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Bill sponsor critical of Hassan for vetoing Sununu center legislation

New Hampshire Union Leader

July 30. 2014 7:39PM

The sponsor of legislation that would revamp the Sununu Youth Services Center said Gov. Maggie Hassan was operating under a misconception when she vetoed the bill over fears it would tilt the center toward incarceration over rehabilitation.

New Hampshire Sen. Sharon Carson, R-Londonderry, stressed the bipartisan legislation would have addressed numerous complaints she and other lawmakers have received from the staff who work at the Sununu Center, the former YDC facility that is located in Manchester.

“When you’re dealing with kids at the Sununu Center, you’re really balancing on a knife’s edge. You cannot forget the fact these kids are incarcerated,” Carson said.

The veto is Hassan’s fourth this session.

Earlier this week, Hassan announced her veto of Senate Bill 391. The legislation would have created a division-level director of juvenile justice and reinstituted an advisory board to oversee the Sununu Center.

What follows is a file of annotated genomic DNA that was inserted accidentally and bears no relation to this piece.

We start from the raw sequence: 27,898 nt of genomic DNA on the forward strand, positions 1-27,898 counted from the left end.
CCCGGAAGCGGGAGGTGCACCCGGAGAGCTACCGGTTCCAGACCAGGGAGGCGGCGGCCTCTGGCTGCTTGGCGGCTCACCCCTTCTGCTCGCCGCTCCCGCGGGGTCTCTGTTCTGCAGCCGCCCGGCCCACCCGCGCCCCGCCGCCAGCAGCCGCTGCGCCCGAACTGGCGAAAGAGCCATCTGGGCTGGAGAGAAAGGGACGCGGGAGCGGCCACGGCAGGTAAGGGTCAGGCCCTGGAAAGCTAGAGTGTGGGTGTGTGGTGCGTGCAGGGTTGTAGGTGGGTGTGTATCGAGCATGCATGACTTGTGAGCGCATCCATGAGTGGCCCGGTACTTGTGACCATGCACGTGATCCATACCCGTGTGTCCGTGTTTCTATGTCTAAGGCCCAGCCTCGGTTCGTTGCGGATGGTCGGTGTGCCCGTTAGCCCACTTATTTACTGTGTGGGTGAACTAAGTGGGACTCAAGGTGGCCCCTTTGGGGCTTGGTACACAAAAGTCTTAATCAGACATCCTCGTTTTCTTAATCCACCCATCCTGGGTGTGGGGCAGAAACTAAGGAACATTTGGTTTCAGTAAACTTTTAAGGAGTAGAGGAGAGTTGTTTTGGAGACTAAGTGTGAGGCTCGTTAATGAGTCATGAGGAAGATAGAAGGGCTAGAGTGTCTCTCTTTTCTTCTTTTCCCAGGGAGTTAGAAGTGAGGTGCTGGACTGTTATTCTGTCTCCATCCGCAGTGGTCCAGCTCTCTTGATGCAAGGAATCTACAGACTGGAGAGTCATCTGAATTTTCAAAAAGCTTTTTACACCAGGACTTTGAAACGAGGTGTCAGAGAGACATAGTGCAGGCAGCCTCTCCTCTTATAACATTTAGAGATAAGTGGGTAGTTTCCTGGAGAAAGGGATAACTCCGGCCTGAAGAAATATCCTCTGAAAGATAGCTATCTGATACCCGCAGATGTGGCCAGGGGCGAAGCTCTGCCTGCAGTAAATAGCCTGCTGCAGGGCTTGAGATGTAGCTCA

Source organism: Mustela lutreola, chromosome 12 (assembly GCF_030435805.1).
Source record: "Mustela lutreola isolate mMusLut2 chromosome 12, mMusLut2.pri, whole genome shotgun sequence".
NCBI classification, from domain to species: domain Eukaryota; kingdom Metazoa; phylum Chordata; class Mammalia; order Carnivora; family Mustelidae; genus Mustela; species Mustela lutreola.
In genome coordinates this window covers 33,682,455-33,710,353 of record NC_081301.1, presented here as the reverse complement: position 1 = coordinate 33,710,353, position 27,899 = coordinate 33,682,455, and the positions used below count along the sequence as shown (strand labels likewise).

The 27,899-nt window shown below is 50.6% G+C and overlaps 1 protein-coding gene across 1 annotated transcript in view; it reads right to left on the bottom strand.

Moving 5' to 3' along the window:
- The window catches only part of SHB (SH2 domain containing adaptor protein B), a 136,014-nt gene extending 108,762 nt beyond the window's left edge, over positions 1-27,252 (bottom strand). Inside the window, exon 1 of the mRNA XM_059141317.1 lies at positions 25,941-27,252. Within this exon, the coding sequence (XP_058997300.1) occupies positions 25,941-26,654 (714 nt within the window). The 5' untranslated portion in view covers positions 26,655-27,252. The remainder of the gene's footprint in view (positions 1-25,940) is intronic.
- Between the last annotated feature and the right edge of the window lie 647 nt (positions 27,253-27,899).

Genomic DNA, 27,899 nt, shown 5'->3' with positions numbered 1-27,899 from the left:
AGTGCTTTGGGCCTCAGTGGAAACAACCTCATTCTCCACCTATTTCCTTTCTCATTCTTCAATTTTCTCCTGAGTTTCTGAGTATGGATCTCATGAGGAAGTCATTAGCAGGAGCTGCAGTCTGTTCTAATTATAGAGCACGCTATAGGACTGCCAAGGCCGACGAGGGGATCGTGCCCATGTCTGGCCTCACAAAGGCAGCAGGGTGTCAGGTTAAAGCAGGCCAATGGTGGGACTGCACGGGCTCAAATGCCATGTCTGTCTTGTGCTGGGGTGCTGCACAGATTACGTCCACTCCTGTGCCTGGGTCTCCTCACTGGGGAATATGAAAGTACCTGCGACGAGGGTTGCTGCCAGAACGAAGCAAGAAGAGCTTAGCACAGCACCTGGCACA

The Democratic governor said she disagreed with the creation of the new position. She feared the Sununu Center and its treatment programs would be isolated from state services available to children and youth.

“Such a fundamental shift in policy comes with a high cost to both children and taxpayers and would take New Hampshire in the wrong direction,” Hassan wrote. She emphasized that most of the 1,400 children in the juvenile justice system are placed in their communities; only 60 are incarcerated in Manchester.

Carson said the New Hampshire House insisted on the new division-level director, and the Executive Council would have a say on who filled the job.

Hassan said she supports a reworking of the Juvenile Justice Advisory Board, and she will work to do so through executive order.

She noted that 17-year-olds will soon be returning to the juvenile justice system, and the state Department of Health and Human Services will have an independent organization with national expertise review the Sununu Center and the state’s juvenile justice program.

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